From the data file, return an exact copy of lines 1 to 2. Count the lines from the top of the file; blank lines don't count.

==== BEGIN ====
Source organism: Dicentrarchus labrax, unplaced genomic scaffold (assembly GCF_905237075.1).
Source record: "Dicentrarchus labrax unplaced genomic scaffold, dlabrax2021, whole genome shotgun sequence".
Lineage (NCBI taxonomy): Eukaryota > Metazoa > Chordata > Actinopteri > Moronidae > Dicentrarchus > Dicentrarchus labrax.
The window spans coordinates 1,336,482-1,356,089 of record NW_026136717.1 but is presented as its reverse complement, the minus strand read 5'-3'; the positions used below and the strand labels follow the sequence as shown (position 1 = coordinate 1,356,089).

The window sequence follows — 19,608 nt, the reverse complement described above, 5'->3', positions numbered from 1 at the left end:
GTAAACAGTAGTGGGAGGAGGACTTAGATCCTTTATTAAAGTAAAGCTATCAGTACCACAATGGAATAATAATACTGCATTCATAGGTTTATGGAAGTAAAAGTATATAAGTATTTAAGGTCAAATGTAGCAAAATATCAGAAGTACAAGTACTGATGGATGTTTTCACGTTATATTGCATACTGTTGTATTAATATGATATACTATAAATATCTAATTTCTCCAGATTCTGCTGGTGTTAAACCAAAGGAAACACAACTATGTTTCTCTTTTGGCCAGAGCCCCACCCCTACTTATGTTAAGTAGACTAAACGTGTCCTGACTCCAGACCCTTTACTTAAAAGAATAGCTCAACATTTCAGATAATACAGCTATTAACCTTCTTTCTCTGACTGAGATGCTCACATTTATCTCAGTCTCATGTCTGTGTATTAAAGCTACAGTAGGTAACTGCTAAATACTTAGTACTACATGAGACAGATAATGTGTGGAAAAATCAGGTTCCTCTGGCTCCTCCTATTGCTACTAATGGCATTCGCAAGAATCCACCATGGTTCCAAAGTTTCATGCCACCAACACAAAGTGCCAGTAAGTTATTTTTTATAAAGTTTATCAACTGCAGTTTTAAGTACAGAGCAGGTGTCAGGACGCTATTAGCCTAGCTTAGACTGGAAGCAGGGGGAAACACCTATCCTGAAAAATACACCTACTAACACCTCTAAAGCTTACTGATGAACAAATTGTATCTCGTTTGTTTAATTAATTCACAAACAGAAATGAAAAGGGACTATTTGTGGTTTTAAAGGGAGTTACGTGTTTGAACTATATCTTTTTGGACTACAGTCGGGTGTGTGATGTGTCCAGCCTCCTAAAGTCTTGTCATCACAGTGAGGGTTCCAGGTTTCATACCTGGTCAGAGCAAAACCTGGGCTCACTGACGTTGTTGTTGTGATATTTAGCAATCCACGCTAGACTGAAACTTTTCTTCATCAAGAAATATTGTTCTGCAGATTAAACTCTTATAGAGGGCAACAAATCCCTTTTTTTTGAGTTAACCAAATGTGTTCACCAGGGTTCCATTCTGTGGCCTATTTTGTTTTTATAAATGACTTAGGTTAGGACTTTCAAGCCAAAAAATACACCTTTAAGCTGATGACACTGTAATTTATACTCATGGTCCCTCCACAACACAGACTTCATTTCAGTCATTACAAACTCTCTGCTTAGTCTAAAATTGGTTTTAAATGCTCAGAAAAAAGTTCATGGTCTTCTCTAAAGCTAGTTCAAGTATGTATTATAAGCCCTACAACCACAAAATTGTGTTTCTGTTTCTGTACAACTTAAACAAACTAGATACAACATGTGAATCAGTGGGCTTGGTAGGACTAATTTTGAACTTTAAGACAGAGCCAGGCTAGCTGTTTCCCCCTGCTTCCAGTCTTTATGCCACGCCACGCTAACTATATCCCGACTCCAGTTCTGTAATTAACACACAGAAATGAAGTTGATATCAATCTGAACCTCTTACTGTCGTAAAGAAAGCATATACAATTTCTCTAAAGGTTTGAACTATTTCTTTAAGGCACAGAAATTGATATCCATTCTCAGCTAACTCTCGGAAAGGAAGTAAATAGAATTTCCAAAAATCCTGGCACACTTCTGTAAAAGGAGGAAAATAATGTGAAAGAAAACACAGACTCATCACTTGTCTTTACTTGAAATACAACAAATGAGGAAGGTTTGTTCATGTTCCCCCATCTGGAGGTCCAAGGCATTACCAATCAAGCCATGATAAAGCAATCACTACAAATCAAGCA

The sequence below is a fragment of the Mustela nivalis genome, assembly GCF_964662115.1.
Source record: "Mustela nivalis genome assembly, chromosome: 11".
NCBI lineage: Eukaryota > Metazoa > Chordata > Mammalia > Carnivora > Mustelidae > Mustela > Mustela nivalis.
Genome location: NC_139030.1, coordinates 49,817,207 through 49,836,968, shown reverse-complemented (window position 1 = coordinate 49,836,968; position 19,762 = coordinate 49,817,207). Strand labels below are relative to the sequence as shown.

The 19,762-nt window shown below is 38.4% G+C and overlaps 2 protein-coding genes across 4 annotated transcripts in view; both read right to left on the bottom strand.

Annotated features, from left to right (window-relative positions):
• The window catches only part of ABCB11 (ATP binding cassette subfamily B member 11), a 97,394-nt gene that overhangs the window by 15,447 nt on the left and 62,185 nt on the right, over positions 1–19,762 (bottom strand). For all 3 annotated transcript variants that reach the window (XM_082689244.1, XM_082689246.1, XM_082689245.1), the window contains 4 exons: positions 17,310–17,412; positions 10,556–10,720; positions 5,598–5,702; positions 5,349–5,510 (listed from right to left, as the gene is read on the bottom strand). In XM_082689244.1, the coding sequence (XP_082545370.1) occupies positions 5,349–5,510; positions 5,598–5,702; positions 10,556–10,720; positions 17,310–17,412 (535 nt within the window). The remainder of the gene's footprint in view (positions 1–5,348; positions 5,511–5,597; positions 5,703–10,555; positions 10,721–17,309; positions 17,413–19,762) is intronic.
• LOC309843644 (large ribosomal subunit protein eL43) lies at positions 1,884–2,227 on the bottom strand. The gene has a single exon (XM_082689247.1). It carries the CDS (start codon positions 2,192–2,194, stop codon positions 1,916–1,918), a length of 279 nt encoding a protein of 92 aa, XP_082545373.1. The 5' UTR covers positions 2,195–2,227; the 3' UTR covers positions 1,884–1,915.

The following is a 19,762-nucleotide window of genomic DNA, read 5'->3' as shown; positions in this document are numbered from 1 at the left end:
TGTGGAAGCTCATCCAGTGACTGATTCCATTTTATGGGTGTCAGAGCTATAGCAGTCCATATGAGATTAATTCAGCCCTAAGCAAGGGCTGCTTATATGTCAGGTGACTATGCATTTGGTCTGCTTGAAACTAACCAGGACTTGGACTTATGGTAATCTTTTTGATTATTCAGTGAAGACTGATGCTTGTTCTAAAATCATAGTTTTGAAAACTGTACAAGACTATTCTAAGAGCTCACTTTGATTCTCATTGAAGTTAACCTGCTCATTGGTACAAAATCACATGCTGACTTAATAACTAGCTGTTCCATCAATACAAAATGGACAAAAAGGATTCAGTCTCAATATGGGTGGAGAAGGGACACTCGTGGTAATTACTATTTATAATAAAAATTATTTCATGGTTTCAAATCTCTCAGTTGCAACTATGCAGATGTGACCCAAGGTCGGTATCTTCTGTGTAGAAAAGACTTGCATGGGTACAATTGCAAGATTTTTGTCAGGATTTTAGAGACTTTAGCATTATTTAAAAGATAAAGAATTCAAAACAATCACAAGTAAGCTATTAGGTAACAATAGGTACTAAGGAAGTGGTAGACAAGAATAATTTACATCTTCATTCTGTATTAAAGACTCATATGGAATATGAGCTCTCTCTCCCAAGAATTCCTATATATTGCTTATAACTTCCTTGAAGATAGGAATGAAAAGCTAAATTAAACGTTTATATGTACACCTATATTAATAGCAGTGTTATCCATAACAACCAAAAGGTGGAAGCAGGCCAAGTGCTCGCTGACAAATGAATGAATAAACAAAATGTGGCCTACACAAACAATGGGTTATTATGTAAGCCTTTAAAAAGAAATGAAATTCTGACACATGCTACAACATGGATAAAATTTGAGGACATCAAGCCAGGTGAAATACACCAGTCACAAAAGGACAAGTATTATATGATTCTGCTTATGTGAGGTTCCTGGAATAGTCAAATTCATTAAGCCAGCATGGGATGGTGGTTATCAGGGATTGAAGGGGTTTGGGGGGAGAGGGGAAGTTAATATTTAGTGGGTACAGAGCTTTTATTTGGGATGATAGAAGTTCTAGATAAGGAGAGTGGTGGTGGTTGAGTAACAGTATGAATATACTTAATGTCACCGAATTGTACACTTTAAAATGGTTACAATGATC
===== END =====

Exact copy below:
Source organism: Dicentrarchus labrax, unplaced genomic scaffold (assembly GCF_905237075.1).
Source record: "Dicentrarchus labrax unplaced genomic scaffold, dlabrax2021, whole genome shotgun sequence".